The particular vacancy announcement at issue is the April 2006 announcement for a State Office SFH Loan Specialist GS-1165-7/9 position.13 The language in question is found in the section entitled "Evaluation Criteria," which lists specific knowledge, skills and abilities (referred to as KSAs) considered to be necessary for promotion to the position in question. KSAs 4 and 5, state: 4. Ability to convey ideas and findings in a clear, concise, and logical manner orally with groups and individuals with different socioeconomic backgrounds. (Give examples showing your ability to communicate with individuals and groups. This would include successful activity/experience in listening; resolving conflict; working as a member of a team; expressing ideas and views that others understand and that influence (or persuade) them to act.) 5. Ability to convey ideas and findings in a clear, concise, and logical manner. In writing with groups and individuals with different socioeconomic backgrounds. Give examples showing your ability to communicate with individuals and groups. This would include successful activity/experience in listening; resolving conflict; working as a member of a team; expressing ideas and views that others understand and that influence (or persuade) them to act.) Plaintiff did not apply for this position or for any of the other positions announced with the "listening" language. Nor did she ask any official within the Arkansas office for clarification or for an accommodation. She did mail a letter of complaint to the OCR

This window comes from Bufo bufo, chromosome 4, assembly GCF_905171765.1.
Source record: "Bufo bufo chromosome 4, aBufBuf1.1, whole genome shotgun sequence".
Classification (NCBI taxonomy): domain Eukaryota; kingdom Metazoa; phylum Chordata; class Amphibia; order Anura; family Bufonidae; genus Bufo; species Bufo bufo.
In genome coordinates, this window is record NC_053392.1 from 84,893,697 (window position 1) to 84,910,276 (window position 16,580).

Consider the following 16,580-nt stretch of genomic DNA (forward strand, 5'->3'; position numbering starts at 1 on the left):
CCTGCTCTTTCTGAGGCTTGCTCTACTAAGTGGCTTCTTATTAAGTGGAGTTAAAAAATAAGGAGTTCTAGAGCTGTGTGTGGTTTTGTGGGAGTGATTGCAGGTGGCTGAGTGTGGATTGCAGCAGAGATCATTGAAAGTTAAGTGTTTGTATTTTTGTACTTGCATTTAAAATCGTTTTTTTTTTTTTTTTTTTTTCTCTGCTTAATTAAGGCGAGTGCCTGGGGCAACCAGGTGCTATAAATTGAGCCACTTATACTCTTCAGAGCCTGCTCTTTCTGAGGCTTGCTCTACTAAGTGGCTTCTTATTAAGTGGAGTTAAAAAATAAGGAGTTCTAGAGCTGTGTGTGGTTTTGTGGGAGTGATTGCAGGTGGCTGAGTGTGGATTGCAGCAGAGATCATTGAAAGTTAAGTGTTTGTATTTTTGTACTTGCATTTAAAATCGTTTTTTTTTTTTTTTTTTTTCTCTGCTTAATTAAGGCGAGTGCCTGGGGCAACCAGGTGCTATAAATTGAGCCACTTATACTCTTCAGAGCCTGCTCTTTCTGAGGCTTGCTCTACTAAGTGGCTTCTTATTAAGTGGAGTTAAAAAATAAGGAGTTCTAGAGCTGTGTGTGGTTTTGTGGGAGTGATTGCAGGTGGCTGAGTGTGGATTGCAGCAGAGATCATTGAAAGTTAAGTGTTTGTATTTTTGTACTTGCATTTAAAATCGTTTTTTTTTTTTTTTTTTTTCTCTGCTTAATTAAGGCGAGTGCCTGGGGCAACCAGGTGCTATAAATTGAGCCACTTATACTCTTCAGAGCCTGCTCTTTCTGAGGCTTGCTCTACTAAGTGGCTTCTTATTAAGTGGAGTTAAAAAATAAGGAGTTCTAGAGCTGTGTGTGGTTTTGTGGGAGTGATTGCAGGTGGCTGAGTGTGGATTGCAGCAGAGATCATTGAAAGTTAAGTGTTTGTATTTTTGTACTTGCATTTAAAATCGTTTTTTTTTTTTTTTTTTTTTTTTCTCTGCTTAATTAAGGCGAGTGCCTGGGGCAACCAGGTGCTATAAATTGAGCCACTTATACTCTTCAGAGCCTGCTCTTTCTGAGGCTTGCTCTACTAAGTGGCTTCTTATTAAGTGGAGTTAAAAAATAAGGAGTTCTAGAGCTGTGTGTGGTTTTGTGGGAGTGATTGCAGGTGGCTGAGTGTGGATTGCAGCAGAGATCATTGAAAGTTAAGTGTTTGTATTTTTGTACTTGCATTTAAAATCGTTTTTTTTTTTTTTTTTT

The announcement is Merit Promotion Vacancy Announcement AR-06-09. (Pl.'s Ex. 33D & 56; Def's Ex. 21.) The AR-06-09 position was to be located in the State Office and was in the section where Plaintiff works. Plaintiff also introduced other examples of announcements containing the complained-of language. (Pl.'s Ex. 33J, 36-38.)
Director on May 22, 2006, as directed in the announcement, in which she alleged the language to be unlawfully restrictive as excluding hearing-impaired employees. The letter was sent well after the closing date for applications, but within the forty-five-day period for administrative exhaustion. I find that this claim has been administratively preserved and is properly before the Court. However, there are several reasons why Plaintiff cannot prevail on this claim. First, her failure to apply cannot be excused on the grounds of futility. Second, the language in the KSAs cannot reasonably be interpreted to exclude a hearing-impaired person from applying or obtaining the position, and Plaintiff's reason for not applying was for personal reasons rather than because of the language. Third, Plaintiff has failed to carry her burden of showing that Defendant's intent in using the language was discriminatory or retaliatory. 1. Failure to Apply.
To establish a claim of discrimination or retaliation in a failure-to-promote case, a plaintiff must show that she applied for an available position and was rejected. Moore, 524 F.3d at 885 (retaliation); McClure v. Career Systems Development Corp., 447 F.3d 1133, 1135 (8th Cir. 2006) (discrimination); Lockridge v. Board of Trustees of the University of Arkansas, 315 F.3d 1005, 1010-11 (8th Cir. 2003) (discrimination). Failure to apply for a position may be excused if the plaintiff can show that "gross and pervasive discrimination" made it futile to apply for the position in question. Lockridge, 315 F.3d at 1011. "True, a plaintiff who does not apply may establish a prima facie case if the employer's discriminatory practices make application futile." McClure, 447 F. 3d at 1136. Plaintiff introduced evidence that she has lagged behind others in advancement and argues that her only promotions have been the result of EEO complaints and prior